New Yorker Writer Detained in Gaza Has Been Released


Israel Defense Forces said Tuesday that poet and New Yorker contributor Mosab Abu Toha has been released after being taken in for questioning.

“During IDF operations in the Gaza Strip, there was intelligence indicating of a number of interactions between several civilians and terror organizations inside the Gaza Strip,” the IDF said in a statement.

“The civilians, among them Mosab Abu Toha, were taken into questioning. After the questioning he was released.”

Earlier Tuesday, Michael Luo, the editor of, said Israeli military officials had informed the magazine’s editor-in-chief that Abu Toha would return to Gaza by the end of the day.

“Over the weekend he had been detained by the IDF (for no evident reason) and was questioned somewhere outside Gaza in southern Israel. The officials said he will be back in Gaza by the end of the day at the latest,” Luo wrote. “We hope Mosab will be able to reunite with his family and we hope to hear from him soon.”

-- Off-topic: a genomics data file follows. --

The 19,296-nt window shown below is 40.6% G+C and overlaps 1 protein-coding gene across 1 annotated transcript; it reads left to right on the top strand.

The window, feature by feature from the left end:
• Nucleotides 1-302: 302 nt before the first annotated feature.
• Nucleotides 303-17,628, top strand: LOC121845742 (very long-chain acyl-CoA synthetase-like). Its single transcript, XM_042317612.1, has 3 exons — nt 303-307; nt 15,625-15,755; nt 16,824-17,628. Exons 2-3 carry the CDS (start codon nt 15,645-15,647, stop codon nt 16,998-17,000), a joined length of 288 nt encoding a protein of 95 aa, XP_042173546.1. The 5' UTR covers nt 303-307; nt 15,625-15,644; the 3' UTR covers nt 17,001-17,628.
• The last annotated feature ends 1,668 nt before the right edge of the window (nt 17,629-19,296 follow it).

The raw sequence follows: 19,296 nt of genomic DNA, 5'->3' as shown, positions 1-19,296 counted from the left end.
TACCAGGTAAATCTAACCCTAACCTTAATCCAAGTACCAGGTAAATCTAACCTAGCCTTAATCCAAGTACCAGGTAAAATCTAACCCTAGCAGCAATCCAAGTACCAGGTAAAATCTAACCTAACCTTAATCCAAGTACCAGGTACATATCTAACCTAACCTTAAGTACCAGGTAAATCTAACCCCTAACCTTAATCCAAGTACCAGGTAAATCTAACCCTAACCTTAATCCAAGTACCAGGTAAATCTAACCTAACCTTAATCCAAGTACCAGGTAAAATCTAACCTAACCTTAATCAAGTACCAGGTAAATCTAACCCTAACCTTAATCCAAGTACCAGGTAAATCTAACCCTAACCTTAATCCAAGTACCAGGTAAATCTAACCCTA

David Remnick told staffers on Monday that the magazine had lost communication with Abu Toha and had been told he’d been arrested amid Israel’s ground invasion.

PEN International quickly demanded more details of his detention.

“PEN International is deeply concerned by news that Mosab Abu Toha, Palestinian writer, poet, and founder of Gaza’s first English-language library, has been arrested by the Israeli Defense Force while leaving #Gaza,” it wrote in a post. “We join calls demanding to know his whereabouts and the reasons for his detention.”

Abu Toha is a celebrated poet and scholar who won the American Book Award for a 2022 poetry book. He’s penned poems and essays in the wake of Hamas’ Oct. 7 attack in Israel, sharing dispatches of life in Gaza in the midst of a war.

This post was originally published on Daily Beast

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